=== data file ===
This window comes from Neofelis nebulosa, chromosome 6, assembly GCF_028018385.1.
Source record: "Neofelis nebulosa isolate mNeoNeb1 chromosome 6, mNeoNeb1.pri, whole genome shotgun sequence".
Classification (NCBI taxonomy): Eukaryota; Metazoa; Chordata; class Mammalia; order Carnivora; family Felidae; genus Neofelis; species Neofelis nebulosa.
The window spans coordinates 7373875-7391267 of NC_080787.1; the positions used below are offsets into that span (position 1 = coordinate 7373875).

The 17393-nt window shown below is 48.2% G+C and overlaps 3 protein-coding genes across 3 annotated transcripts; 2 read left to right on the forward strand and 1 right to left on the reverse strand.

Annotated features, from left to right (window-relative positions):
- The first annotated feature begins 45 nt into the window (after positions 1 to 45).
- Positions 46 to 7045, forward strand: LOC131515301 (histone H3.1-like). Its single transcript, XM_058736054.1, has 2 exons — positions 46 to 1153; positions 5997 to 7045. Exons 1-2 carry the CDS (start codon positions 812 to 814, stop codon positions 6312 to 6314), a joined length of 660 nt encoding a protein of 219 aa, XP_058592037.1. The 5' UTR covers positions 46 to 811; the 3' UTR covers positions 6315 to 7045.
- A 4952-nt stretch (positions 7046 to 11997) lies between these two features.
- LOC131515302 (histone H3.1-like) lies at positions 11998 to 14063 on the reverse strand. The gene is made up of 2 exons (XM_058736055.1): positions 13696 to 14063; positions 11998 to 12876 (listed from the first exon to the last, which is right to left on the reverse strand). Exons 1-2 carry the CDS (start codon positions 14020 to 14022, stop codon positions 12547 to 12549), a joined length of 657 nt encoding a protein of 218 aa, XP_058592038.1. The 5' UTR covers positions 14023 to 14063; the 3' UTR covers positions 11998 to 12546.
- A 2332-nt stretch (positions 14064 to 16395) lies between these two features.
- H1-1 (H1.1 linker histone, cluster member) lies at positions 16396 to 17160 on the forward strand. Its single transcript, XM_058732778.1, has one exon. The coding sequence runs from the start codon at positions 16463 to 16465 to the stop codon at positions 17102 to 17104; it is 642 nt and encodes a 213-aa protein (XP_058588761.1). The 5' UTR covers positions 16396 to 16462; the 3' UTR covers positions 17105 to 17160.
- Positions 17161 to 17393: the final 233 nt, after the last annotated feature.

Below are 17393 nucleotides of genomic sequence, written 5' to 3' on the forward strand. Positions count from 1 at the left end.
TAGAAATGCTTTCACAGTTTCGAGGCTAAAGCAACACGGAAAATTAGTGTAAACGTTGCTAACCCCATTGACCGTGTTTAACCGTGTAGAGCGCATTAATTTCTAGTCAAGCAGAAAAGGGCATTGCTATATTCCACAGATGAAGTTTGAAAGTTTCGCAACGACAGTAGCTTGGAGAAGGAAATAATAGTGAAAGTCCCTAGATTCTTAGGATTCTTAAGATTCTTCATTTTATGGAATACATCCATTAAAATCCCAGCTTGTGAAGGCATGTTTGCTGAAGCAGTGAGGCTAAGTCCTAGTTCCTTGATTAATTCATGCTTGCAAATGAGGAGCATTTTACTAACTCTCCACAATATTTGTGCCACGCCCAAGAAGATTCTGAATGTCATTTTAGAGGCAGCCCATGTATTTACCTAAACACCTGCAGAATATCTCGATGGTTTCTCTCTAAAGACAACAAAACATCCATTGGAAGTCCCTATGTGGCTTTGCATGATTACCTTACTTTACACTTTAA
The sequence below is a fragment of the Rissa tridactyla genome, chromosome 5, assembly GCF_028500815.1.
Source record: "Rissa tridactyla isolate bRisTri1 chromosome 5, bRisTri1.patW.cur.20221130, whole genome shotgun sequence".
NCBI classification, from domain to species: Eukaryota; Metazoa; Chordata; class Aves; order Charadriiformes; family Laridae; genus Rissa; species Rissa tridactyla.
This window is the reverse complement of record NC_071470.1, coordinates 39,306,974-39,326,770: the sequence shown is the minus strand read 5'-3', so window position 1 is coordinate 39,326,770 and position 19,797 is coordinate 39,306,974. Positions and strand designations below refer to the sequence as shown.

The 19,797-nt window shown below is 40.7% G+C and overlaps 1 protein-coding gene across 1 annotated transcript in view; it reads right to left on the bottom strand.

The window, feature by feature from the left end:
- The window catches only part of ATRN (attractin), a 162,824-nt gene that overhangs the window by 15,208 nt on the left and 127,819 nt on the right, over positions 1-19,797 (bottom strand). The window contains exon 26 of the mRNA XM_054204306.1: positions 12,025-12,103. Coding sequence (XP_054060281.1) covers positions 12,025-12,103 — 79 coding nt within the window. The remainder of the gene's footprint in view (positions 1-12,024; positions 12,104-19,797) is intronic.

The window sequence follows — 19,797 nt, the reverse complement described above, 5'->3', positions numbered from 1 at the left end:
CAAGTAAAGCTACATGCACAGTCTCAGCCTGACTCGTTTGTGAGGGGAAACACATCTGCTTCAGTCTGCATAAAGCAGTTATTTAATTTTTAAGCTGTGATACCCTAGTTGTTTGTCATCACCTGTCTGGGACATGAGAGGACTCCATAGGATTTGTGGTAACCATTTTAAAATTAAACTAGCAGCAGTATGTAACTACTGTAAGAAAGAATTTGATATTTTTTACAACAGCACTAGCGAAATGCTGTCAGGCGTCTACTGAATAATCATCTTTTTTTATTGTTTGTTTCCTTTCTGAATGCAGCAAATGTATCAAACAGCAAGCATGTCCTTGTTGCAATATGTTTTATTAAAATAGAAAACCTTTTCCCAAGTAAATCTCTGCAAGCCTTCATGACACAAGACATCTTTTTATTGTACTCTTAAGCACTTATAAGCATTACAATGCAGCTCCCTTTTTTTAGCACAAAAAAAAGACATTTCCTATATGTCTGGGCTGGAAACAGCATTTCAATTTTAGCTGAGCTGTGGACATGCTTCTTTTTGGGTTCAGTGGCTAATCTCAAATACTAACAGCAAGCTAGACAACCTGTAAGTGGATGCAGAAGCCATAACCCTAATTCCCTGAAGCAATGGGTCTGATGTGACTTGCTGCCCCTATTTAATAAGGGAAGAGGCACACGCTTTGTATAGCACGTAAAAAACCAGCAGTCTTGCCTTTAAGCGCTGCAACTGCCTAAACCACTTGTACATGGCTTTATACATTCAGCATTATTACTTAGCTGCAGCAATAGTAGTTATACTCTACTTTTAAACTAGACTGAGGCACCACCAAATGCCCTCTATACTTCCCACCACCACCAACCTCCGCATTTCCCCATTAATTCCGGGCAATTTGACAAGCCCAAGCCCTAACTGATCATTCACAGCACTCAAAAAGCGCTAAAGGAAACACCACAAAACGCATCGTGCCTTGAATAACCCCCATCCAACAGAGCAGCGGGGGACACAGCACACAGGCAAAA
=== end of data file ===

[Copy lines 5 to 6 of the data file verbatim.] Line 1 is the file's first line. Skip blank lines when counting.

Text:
The 17393-nt window shown below is 48.2% G+C and overlaps 3 protein-coding genes across 3 annotated transcripts; 2 read left to right on the forward strand and 1 right to left on the reverse strand.

Annotated features, from left to right (window-relative positions):